In all, Robinson brings a resume that boasts 20 All-Americans and 52 various all-conference honors .

He is a 2000 graduate of Sam Houston State with a Bachelor’s of Science degree in kinesiology and earned his Master’s of Arts degree in Kinesiology from Sam Houston State in 2004.

Bev Kearney Steps Down at UT

Bev Kearney

After being placed on leave in November, the Austin American-Statesman reported today that Bev Kearney is stepping down as Texas’ womens’ head coach yesterday. (Click here for the American Statesman‘s interview.)

Kearney’s legacy at Texas will be long remembered including six NCAA national championships. Assistant Rose Brimmer will serve as interim head coach until a replacement is selected.

I heard a lot of stories about Coach Kearney during her tenure at UT and met her years ago, but never really know her well. My favorite memory of her was years ago as the sun set at a meet in College Station when I found myself starting to shiver as the chilly evening air descended upon the stadium. I looked around and there was Bev standing next to me with her arms crossed and almost shaking. We laughed and joked about how we should have been smarted than to go to a track meet without even bringing a jacket. We stood there and chatted for awhile longer before she had to go off to be a coach again. I remember thinking how she seemed so much more relaxed and personable when she seemed to be letting her guard down a bit.

Surprise Celebration Honoring Clyde Hart’s 50 Years at Baylor

Clyde Hart

Friday night Coach Clyde Hart was honored with a surprise dinner in his honor celebrating an incredible 50 years coaching track & field at Baylor University.

A Baylor grad, Hart returned to the Waco in 1963 to coach and never looked back, though he did step back a little 8 years ago to hand the reigns as head coach over to assistant and former athlete Todd Harbour. Hart continues as Director of Track and Field and coaches the 400m and 4×400 relay athletes.

Anyone who knows anything about the sport knows the dominance Coach Hart’s athletes in those two events — not only at the NCAA level, but on the world stage. His athletes include Olympic and World Champions such as Michael Johnson, Jeremy Wariner, and Sanya Richards-Ross.

While I certainly don’t know Coach Hart well, Coach Harbour introduced us several years ago and I was honored to spend some time chatting about track & field with him. It was obvious on that afternoon and every time I’ve seen him since that his reputation as being a great person as well as a great coach is certainly deserved.

For more on the event and Coach Hart’s continuing legacy at Baylor, read Jerry Hills great article.

Top 10 Reasons I Loved the UTSA Ricrdo Romo Classic

Traveling is fun, but a 5-hour drive home on a Sunday after a far away meet through steady rain most of the way definitely put me behind on my work with TexasTrack.com, but it was a great weekend and I am so glad that I went.

Here’s my top 10 reason why it was a great weekend:

# 10. Being able to park really close to the start/finish line. (Thanks, Scott!)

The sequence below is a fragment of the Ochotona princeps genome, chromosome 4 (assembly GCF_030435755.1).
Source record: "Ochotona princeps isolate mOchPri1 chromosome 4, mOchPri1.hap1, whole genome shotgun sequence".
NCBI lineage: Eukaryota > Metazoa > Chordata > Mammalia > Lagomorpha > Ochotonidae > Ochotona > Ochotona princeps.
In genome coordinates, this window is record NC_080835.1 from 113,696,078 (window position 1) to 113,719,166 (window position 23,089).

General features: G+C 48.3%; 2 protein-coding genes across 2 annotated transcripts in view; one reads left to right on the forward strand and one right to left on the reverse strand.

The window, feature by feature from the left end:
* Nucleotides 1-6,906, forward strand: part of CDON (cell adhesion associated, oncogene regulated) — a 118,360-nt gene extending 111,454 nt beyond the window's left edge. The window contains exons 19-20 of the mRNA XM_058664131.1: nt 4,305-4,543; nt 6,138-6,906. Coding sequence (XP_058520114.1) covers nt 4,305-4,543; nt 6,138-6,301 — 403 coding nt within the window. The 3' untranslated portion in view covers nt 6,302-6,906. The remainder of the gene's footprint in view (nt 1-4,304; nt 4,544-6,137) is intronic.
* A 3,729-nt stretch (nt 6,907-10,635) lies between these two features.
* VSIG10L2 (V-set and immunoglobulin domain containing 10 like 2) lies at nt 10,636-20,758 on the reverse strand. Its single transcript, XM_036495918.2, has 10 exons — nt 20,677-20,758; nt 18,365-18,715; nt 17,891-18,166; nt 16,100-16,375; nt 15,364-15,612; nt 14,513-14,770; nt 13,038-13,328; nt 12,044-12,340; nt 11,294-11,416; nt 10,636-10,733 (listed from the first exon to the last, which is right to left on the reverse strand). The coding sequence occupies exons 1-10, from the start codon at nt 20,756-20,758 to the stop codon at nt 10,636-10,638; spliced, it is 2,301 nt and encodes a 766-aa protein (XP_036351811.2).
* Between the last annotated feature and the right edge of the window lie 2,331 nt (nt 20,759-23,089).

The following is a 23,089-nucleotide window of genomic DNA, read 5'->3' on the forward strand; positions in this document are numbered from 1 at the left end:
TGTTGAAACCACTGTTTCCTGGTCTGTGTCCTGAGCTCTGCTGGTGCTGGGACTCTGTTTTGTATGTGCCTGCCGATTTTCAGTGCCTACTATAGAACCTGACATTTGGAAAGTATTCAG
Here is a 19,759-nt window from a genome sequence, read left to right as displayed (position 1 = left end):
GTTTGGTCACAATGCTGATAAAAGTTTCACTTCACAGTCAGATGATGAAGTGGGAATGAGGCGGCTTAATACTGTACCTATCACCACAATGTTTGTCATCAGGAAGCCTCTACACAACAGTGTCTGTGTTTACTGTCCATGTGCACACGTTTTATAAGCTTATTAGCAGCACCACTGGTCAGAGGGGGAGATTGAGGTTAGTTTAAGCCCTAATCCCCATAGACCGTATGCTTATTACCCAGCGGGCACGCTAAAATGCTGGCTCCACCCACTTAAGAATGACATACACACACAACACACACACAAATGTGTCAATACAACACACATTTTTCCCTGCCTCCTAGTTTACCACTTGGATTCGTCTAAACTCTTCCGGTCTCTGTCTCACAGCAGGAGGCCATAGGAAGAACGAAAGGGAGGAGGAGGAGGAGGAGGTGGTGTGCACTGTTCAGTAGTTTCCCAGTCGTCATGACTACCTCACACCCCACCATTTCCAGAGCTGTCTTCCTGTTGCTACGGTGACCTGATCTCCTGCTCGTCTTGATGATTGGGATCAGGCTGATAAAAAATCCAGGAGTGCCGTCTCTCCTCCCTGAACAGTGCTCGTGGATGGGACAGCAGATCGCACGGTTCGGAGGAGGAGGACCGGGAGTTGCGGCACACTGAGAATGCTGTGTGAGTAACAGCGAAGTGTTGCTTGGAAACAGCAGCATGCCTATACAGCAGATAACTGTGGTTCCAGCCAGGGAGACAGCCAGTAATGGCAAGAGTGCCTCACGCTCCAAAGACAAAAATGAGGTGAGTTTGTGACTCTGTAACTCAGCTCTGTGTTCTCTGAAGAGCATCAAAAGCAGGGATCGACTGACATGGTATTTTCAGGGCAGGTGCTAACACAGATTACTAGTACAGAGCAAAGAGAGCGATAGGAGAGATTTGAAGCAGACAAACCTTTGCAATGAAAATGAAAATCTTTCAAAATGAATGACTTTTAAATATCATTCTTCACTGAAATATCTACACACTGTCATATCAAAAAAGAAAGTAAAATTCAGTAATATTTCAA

# 9.The sheer number of races in one meet. Besides, the college divisions on Friday evening, there were fourteen races on Saturday. At UTSA each UIL classification gets its own race plus an elite “Gold” division.

# 8. The “levee”-like mound along the start for about 600m (and only about 200m from the finish straight provided an great place to watch everything. Bring along a chair and some binoculars and becomes the perfect place to relax and enjoy the meet. (I was surprised more people didn’t take advantage of it.)

# 7. The narrow, crowd lined finish seemed a big hit with the athletes as they ran a very long way with the parents and parents cheering them on.

# 6. The great weather throughout most of the day — cool with a light wind and thin clouds that kept the sun away until the last couple of hours.

# 5. Watching Leander Rouse’s Madie Boreman’s huge 42-second win in the 4A girls race. What made it really spectacular is that she is only a freshman!

# 4. The great Gold Girls race in which San Benito’s Brenda Lopez held off Devin Clark of Smithson Valley by a step at the end in a fiercely fought battle.

# 3. Visiting with the UTSA head coach Aaron Fox and former coach James Blackwood and finally meeting UTSA cross country coach Scott Slade.

# 2. Seeing so many old friends who I hadn’t seen in a long, long time. I miss hanging out with you guys — easily some of the finest coaches in the world and the best people, too.

# 1. The mud! I spent at least an hour at the mud bog watching athletes slip and slide through one of the deepest, thickest, stickiest mudpile that I have ever seen in a race. Untold shoes were lost in stuff that seemed infused with superglue. Countless times I saw shoes buried deep coming off and requiring strong 2-handed tugs from athletes seeking to retrieve them.

I’m already looking forward to next year, but right now I’m making plans for my next big trip to David Harrison’s Lubbock Invitational in two weeks.

Politics and the Death of Americans Overseas

I really did not want to discuss politics into this blog largely because it seems that most people on all sides are not really interested in facts or honest, fair debate.

This morning’s events, though, have angered me so much that I feel obligated as a human being to share my thoughts.

Chris Stevens, United States Ambassador to Libya